His rock-star good looks are reminiscent of Elvis, his career an international success – and at home he plays pick-up hockey ‘just like a regular Canadian kid’

“I grew up in the Cote des Neiges area, not too far from the Jewish General Hospital. We lived in a basement apartment. At one time my Dad had a carpet cleaning business, and he did a lot of work in Hampstead. One of his dreams was that someday we’d be able to live in Hampstead.”

I’m in conversation with Sugar Sammy, a multi-lingual and hugely successful comedian who will be performing a record-breaking series of bilingual shows at The Olympia, starting on February 23 and stretching well into May. Sammy is a favourite of English and French audiences, a phenomenon that is completely unique in the linguistically divided city of Montreal.

“My Dad opened the first of what would eventually become several dépanneurs (There – see how we use each other’s language? Say dépanneur in Toronto and they don’t have a clue what you’re talking about!) He eventually settled on just two locations. Dad made sure that we kids would come to the store after school to help out. We learned how to work the cash register, fill in orders and learn the business.”

This early experience had a positive effect on Sammy’s own business acumen. “My Dad was always looking for ways to improve his business. He welcomed his customers by name, and he’d often share an inside joke with them. He was always personable with them – and it worked!”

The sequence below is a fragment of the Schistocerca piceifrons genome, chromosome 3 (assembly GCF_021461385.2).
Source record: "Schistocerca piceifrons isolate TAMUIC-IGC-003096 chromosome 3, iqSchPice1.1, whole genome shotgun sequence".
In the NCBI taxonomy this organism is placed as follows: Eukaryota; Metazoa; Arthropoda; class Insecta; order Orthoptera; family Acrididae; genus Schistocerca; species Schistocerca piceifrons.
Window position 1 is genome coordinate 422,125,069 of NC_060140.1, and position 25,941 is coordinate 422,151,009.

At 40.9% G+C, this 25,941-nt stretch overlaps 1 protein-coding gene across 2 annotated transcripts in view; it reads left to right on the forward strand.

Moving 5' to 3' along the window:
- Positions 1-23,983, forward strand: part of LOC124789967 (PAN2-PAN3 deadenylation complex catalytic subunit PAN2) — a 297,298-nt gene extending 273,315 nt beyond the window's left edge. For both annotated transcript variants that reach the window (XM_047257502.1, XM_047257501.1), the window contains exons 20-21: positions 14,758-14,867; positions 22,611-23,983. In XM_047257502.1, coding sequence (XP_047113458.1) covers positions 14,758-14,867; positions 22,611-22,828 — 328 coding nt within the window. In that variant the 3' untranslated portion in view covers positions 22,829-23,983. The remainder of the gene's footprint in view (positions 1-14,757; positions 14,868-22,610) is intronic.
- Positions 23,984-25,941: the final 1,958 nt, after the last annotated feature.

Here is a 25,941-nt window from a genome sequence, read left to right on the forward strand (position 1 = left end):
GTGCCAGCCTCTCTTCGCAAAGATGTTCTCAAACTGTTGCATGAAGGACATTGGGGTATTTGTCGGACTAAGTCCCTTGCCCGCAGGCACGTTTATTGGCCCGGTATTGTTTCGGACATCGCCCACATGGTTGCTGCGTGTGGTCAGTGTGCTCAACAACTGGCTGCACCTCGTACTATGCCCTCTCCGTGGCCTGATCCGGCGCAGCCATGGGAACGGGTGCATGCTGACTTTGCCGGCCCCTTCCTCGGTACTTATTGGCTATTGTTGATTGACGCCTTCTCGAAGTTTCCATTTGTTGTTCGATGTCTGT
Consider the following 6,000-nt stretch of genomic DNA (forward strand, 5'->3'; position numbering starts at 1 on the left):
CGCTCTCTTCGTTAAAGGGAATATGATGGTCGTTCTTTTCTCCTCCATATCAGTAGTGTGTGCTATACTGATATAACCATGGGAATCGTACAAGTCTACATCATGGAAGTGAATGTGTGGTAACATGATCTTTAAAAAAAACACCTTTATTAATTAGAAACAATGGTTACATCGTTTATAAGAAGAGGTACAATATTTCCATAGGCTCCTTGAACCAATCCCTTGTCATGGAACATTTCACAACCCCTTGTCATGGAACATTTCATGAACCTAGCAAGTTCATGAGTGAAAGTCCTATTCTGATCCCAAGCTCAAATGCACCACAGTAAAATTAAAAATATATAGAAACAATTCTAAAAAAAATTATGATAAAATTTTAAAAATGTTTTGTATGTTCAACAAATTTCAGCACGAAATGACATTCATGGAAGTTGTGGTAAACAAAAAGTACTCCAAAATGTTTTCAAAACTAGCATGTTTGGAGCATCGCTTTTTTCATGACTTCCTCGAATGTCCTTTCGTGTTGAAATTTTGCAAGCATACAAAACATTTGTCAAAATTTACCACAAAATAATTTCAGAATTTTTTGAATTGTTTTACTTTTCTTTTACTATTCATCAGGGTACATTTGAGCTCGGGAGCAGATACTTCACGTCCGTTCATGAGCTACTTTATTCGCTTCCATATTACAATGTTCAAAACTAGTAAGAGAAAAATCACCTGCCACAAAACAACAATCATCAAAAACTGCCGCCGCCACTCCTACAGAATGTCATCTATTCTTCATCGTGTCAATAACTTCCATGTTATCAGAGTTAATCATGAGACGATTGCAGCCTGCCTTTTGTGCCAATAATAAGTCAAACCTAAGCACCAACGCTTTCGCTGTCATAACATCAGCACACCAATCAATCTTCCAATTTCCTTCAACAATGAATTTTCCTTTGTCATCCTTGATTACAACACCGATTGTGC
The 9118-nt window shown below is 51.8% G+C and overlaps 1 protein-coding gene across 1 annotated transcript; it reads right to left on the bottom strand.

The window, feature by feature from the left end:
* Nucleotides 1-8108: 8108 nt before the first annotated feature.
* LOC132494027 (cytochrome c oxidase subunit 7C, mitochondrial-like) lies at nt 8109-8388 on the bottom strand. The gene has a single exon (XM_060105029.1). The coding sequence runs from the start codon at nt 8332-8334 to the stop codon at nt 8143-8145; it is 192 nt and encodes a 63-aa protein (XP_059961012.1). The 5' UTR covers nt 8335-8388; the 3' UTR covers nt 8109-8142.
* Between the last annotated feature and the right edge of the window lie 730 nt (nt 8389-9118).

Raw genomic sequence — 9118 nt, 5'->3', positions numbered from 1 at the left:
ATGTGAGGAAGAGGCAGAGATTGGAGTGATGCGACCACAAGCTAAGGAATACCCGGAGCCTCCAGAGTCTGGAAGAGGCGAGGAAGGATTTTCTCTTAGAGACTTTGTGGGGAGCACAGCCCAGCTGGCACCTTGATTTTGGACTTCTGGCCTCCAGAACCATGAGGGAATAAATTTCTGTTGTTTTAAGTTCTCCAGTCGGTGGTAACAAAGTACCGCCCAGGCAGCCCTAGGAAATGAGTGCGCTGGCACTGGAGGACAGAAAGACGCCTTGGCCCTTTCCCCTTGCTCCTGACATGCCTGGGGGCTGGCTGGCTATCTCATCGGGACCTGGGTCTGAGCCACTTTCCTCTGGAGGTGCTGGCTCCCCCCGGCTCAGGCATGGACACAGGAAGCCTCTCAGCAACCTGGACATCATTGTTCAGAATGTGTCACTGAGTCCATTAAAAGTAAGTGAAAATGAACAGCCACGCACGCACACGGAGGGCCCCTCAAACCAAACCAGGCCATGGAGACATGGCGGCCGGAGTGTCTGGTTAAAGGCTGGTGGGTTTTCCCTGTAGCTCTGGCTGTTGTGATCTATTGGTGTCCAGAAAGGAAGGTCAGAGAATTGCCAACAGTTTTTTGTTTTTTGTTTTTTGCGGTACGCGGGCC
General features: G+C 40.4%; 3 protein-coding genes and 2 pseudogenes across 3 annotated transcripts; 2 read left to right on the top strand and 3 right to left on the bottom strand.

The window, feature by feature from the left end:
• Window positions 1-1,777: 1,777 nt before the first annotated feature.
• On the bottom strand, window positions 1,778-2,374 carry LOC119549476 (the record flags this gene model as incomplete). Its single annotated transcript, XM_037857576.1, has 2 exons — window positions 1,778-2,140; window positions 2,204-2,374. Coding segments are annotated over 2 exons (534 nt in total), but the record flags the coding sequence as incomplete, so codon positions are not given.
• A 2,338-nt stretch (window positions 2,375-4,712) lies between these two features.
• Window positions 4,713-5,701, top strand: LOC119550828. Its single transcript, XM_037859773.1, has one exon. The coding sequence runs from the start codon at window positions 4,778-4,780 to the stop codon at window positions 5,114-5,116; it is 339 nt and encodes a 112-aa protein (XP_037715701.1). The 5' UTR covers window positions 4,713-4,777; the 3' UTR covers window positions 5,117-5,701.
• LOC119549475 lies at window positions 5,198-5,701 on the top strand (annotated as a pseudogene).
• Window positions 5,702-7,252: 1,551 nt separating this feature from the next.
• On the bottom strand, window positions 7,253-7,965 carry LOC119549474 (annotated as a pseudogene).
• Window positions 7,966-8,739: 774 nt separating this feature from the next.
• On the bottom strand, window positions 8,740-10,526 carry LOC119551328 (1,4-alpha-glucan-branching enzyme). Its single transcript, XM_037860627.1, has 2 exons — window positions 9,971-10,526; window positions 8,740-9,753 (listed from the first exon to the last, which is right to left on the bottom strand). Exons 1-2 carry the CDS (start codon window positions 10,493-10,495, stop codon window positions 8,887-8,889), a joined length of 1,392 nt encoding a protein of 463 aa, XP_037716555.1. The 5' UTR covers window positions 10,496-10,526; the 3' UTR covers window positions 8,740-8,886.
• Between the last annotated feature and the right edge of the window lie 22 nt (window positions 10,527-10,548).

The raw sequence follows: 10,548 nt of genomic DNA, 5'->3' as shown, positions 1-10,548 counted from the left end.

“I apply the same discipline to my “business” I recognize that people have all kinds of ways to spend their money, and I want to give them the best value for the price of their ticket when they come to see me.”

Sammy attended to École |Secondaire Lavoie before continuing his studies at Marianopolis and McGill University, where he followed a program of Cultural Studies, learning about film, television and media. Not the career in Medicine that his parents had hoped for. Sammy started a business as a party promoter, which is how he paid for his tuition at McGill.

“I enjoyed it and it was fun – but it became a bit of a handicap later when I was trying to break out as a comedian.”

“I grew up like any other Canadian kid, playing hockey with my friends and rooting for The Canadiens. I still play 2 – 3 times a week when I’m in town – it keeps me fit.”

Sammy started performing comedy while attending Marianopolis College. “It was my ‘gym’ where I trained just the way an athlete trains.” Continuing, he notes; “You gotta have great jokes, come to work ready and be prepared. I always tested my material. My brother and sister were great sounding boards.” Even with an internationally successful career, Sammy still writes his own material and tests it out in small clubs. “I often go the Comedy Works on Open Mike Night to try out new material. They’re very good about letting me go on last, without any fanfare.”

The secret is to make it look easy, so that people say to themselves; ‘Wow, he’s just up there havin’ fun.’ Little do they know that there’s a whole lot of work and preparation that goes into making it look easy.”

Sammy got a chance to perform at Just For laughs in 2004. “They knew me as a party promoter – and in fact I had worked for them in that capacity. So it was hard for them to take me seriously as a comedian. However, one of their talent spotters Kelly McKeigan urged them to give me a try.” In response to my question Just For Laughs being his springboard to stardom – Sammy replies; “It certainly helped me to get more and better gigs for sure – but it was the internet that has enabled me to have this international career.”